• Radical cystectomy. The surgeon excises all lymph nodes in the vicinity as well as your urine. Surgeons generally always cut the vas deferens and remove the prostate and seminal vesicles from men and people Assigned Male at Birth (AMAB). In females and those Assigned Female at Birth (AFAB), the uterus, fallopian tubes, ovaries, and cervix are frequently removed by the surgeon. Occasionally, they also remove a portion of the vaginal wall.

Ensure that you inform your healthcare provider about all the prescription and Over-The-Counter (OTC) medications you are currently taking, including herbal supplements. Taking medications like aspirin, blood thinners, anti-inflammatory drugs, and specific herbal supplements can increase the risk of bleeding, so it’s essential to discuss these with your doctor before making any changes.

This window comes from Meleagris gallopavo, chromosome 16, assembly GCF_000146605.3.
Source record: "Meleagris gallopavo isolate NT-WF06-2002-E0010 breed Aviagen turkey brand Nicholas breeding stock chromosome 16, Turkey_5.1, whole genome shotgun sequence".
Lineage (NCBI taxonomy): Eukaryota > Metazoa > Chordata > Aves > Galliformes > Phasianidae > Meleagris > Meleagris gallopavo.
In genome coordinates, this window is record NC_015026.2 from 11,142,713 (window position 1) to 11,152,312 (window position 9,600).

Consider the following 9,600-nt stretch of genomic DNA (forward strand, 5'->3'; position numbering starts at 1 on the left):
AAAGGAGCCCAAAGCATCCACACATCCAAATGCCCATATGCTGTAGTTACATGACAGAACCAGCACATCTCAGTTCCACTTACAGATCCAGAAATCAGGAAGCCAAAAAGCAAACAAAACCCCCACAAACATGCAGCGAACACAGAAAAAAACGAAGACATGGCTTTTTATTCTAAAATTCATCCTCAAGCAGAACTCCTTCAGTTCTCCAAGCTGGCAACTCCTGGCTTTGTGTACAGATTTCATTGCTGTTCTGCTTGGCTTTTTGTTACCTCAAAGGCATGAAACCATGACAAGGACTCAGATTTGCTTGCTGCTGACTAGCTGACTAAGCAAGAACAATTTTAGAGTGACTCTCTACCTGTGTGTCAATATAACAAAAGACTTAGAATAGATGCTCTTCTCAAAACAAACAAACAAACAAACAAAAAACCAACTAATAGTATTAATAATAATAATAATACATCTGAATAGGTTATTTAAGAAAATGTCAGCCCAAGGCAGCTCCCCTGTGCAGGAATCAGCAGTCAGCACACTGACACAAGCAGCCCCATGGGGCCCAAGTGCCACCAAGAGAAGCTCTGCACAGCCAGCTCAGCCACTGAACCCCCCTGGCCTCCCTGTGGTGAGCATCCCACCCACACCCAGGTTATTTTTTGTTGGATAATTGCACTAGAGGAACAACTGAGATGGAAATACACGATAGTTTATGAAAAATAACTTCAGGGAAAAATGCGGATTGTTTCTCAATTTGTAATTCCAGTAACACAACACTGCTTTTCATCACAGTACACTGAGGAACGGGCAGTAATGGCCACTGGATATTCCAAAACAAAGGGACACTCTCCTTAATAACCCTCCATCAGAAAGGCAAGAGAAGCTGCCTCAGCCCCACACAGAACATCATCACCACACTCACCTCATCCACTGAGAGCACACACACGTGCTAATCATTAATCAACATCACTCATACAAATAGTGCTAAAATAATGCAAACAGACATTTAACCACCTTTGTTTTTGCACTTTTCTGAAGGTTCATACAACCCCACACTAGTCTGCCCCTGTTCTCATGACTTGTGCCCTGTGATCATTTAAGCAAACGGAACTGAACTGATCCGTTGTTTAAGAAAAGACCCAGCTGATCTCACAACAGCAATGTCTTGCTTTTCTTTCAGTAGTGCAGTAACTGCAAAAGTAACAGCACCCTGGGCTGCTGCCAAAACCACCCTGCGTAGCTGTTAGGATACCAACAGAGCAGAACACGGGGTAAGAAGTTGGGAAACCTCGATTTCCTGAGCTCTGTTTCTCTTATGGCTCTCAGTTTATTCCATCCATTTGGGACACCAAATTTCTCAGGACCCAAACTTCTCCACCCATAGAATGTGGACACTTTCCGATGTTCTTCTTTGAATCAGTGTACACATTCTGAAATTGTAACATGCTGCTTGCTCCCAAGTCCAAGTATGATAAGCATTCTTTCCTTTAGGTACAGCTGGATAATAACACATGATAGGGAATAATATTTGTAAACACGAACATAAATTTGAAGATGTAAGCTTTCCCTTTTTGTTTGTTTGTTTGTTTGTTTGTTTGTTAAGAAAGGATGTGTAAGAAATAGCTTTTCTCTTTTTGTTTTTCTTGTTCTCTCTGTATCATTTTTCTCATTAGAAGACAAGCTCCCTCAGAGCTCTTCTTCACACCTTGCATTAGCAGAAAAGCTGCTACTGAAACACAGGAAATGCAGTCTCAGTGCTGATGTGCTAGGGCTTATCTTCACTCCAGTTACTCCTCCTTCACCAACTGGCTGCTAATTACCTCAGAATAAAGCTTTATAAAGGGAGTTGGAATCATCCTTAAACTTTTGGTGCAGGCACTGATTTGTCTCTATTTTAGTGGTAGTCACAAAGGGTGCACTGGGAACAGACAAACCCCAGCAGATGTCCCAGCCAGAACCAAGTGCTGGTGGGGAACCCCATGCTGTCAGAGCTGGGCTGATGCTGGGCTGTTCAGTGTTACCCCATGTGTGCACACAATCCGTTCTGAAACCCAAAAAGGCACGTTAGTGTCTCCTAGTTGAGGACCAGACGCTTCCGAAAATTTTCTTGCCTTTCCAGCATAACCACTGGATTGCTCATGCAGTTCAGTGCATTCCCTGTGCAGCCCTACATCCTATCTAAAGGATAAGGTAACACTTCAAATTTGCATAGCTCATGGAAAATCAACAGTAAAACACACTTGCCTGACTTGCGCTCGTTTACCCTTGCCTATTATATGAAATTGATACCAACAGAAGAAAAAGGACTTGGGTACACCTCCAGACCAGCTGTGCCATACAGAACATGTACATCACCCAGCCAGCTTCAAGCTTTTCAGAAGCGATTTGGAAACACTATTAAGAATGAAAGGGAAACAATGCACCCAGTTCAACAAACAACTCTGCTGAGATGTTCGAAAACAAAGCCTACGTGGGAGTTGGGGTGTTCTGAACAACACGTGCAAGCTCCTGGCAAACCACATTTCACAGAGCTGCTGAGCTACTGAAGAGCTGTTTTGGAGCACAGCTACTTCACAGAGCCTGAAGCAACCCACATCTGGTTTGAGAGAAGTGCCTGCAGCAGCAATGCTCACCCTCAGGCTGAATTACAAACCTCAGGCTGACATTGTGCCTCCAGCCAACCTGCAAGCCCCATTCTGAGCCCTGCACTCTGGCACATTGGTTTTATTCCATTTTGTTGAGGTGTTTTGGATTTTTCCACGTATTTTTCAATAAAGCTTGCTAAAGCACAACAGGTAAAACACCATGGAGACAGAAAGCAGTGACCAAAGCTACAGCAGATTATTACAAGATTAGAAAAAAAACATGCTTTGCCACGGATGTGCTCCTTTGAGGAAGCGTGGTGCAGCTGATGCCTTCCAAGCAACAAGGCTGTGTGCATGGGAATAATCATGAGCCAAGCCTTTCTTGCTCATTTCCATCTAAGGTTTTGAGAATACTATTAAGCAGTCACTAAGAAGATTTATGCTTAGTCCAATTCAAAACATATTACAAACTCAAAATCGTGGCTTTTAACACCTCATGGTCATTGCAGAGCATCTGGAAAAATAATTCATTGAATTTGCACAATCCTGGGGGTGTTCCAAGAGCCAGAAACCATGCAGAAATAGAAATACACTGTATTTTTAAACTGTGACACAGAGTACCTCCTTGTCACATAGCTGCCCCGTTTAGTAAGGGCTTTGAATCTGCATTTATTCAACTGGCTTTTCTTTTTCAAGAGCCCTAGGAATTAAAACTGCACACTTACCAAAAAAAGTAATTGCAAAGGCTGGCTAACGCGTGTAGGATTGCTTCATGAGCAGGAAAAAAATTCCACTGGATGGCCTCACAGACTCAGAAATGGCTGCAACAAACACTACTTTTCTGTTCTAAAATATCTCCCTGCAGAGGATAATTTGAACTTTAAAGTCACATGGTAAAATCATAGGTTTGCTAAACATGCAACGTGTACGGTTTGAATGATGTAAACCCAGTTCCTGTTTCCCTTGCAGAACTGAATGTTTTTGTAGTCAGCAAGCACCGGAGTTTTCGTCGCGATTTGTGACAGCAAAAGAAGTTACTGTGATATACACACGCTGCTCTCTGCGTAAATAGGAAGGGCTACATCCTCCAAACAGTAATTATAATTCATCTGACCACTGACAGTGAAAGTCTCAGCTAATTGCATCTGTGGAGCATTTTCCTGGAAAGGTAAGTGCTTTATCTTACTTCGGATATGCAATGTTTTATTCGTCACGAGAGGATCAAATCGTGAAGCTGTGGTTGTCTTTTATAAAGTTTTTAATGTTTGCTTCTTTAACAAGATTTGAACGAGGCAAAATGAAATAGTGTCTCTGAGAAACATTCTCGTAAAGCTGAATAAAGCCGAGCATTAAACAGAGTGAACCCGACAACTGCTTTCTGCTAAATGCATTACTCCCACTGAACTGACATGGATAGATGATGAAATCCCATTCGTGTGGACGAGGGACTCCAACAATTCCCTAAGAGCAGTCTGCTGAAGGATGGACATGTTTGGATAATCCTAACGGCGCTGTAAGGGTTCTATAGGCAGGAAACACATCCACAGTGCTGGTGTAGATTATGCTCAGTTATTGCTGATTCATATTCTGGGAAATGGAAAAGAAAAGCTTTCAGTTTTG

Additionally, it’s crucial to disclose any allergies you have, whether they pertain to medications, foods, latex, or skin cleansers such as iodine or isopropyl alcohol.

Your doctor will provide you with detailed instructions regarding dietary and fluid intake before your cystectomy. Typically, you should refrain from eating or drinking anything after midnight on the night before your surgery. If you need to take any medication, it should be done with a small sip of water as directed by your healthcare provider.

During the procedure

During the cystectomy, there are two primary surgical approaches:

  • Open cystectomy: In this approach, the urologist makes a single long vertical incision, typically six to seven inches in length, extending from the belly button to the pubic bone. They access the bladder and surrounding tissues through this incision and perform the surgery manually.